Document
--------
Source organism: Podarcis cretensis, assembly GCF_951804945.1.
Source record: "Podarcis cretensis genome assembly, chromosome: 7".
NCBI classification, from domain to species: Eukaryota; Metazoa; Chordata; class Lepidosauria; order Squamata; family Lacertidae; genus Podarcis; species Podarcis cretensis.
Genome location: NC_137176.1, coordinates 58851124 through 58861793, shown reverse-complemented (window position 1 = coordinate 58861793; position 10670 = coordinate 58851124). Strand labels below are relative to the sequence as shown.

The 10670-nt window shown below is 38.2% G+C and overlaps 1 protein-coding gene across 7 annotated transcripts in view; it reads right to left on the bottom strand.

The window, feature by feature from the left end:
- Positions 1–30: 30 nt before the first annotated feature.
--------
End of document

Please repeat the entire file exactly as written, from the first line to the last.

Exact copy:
Source organism: Podarcis cretensis, assembly GCF_951804945.1.
Source record: "Podarcis cretensis genome assembly, chromosome: 7".
NCBI classification, from domain to species: Eukaryota; Metazoa; Chordata; class Lepidosauria; order Squamata; family Lacertidae; genus Podarcis; species Podarcis cretensis.
Genome location: NC_137176.1, coordinates 58851124 through 58861793, shown reverse-complemented (window position 1 = coordinate 58861793; position 10670 = coordinate 58851124). Strand labels below are relative to the sequence as shown.

The 10670-nt window shown below is 38.2% G+C and overlaps 1 protein-coding gene across 7 annotated transcripts in view; it reads right to left on the bottom strand.

The window, feature by feature from the left end:
- Positions 1–30: 30 nt before the first annotated feature.